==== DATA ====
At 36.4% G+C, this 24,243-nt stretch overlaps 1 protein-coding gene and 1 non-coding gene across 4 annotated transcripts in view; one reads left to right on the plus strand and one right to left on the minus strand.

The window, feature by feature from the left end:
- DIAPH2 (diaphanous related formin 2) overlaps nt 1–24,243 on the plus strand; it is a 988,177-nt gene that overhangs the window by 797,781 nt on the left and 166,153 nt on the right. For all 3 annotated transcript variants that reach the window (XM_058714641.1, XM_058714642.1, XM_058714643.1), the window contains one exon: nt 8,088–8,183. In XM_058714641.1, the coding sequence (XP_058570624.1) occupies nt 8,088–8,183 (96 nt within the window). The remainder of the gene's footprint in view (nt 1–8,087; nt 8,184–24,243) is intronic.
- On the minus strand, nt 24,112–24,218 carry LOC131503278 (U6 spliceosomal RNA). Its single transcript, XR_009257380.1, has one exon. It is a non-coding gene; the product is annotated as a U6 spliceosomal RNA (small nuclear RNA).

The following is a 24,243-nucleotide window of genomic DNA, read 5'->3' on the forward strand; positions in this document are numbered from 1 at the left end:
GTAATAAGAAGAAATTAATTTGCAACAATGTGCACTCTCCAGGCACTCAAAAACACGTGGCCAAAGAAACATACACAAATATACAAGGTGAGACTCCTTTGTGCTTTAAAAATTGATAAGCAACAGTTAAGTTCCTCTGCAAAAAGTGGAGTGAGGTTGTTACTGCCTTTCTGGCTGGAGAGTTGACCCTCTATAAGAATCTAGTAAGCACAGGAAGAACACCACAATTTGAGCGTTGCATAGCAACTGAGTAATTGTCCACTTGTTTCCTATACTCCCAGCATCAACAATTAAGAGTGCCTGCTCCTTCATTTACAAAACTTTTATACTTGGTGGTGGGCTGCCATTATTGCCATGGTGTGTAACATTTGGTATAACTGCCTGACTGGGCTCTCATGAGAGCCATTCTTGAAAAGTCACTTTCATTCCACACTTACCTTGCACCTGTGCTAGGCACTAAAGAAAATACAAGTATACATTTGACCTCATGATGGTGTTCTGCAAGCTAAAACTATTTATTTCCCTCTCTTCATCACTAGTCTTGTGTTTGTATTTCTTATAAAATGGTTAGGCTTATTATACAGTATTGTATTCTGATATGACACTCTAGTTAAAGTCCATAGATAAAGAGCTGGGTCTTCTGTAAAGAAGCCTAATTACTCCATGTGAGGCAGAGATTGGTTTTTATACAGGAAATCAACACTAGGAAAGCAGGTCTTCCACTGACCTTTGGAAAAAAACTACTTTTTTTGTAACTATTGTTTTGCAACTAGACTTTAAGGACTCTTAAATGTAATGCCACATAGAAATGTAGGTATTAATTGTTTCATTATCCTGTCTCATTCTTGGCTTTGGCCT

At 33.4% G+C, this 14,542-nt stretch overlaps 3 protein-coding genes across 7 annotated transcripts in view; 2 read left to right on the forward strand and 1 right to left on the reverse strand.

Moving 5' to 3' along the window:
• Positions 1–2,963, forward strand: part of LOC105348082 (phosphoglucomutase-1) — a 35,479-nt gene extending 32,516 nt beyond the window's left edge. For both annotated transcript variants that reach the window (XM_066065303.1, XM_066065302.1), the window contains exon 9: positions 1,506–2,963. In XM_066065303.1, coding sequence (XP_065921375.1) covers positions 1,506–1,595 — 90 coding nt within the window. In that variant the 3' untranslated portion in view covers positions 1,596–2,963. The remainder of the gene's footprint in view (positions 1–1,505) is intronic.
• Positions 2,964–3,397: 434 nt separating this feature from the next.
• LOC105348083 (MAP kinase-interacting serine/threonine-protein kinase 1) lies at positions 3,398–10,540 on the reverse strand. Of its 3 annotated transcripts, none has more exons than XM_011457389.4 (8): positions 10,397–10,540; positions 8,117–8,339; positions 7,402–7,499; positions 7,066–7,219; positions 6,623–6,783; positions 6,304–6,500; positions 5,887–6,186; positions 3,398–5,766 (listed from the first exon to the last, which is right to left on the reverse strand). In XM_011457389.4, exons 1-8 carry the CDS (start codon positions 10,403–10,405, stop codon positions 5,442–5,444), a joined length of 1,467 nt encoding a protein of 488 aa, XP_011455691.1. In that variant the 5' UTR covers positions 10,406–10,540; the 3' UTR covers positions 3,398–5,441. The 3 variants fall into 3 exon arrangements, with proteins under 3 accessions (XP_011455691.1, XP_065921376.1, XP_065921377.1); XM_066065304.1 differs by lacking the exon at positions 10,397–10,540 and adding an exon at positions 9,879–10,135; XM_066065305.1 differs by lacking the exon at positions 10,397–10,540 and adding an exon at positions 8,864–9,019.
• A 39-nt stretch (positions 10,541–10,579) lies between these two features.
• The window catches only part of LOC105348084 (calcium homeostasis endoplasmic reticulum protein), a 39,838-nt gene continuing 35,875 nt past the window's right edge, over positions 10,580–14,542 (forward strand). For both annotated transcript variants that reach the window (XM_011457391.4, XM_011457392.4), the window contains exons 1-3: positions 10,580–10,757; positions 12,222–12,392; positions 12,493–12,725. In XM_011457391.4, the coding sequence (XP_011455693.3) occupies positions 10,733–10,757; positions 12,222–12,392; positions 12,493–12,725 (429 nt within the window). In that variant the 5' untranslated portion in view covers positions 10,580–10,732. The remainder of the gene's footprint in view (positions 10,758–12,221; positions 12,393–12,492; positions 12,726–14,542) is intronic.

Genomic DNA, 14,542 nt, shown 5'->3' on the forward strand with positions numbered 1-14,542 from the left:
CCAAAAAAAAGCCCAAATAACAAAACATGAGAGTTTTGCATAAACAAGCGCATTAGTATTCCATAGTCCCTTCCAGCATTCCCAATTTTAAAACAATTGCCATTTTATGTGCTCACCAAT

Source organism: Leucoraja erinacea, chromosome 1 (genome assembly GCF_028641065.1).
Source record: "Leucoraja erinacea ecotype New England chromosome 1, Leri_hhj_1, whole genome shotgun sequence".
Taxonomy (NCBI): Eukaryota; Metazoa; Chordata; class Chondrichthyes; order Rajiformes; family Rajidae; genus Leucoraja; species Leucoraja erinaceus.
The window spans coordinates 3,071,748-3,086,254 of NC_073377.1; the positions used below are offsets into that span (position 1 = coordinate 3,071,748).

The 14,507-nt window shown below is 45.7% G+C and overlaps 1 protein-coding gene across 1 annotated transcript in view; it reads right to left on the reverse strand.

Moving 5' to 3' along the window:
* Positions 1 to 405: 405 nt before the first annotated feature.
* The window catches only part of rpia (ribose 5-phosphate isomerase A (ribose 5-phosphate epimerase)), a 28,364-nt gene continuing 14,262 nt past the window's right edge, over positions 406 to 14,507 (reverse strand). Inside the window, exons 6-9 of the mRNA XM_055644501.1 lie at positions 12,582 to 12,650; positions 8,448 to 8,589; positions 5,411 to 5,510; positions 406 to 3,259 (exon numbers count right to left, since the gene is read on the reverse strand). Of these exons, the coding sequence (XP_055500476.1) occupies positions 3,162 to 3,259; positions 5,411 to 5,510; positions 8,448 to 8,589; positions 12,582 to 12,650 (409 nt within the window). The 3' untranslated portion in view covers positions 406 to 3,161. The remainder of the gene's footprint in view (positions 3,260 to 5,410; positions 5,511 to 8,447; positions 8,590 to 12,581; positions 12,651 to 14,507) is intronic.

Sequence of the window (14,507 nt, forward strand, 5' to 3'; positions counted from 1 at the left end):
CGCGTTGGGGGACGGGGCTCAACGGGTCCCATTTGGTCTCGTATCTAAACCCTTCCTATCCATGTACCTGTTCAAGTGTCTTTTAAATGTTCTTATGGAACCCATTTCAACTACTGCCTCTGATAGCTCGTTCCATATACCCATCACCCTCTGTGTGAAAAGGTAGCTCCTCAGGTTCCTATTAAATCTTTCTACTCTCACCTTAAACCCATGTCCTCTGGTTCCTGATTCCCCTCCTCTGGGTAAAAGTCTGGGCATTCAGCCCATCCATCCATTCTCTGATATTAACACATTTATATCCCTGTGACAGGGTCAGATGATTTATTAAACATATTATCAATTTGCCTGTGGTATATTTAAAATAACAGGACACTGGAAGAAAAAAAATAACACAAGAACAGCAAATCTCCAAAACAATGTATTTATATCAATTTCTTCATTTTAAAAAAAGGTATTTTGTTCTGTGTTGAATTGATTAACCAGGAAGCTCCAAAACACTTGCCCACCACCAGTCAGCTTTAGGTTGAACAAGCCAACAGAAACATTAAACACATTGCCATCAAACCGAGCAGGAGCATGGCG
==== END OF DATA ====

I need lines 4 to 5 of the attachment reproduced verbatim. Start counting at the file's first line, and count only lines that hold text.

- On the minus strand, nt 24,112–24,218 carry LOC131503278 (U6 spliceosomal RNA). Its single transcript, XR_009257380.1, has one exon. It is a non-coding gene; the product is annotated as a U6 spliceosomal RNA (small nuclear RNA).

The following is a 24,243-nucleotide window of genomic DNA, read 5'->3' on the forward strand; positions in this document are numbered from 1 at the left end: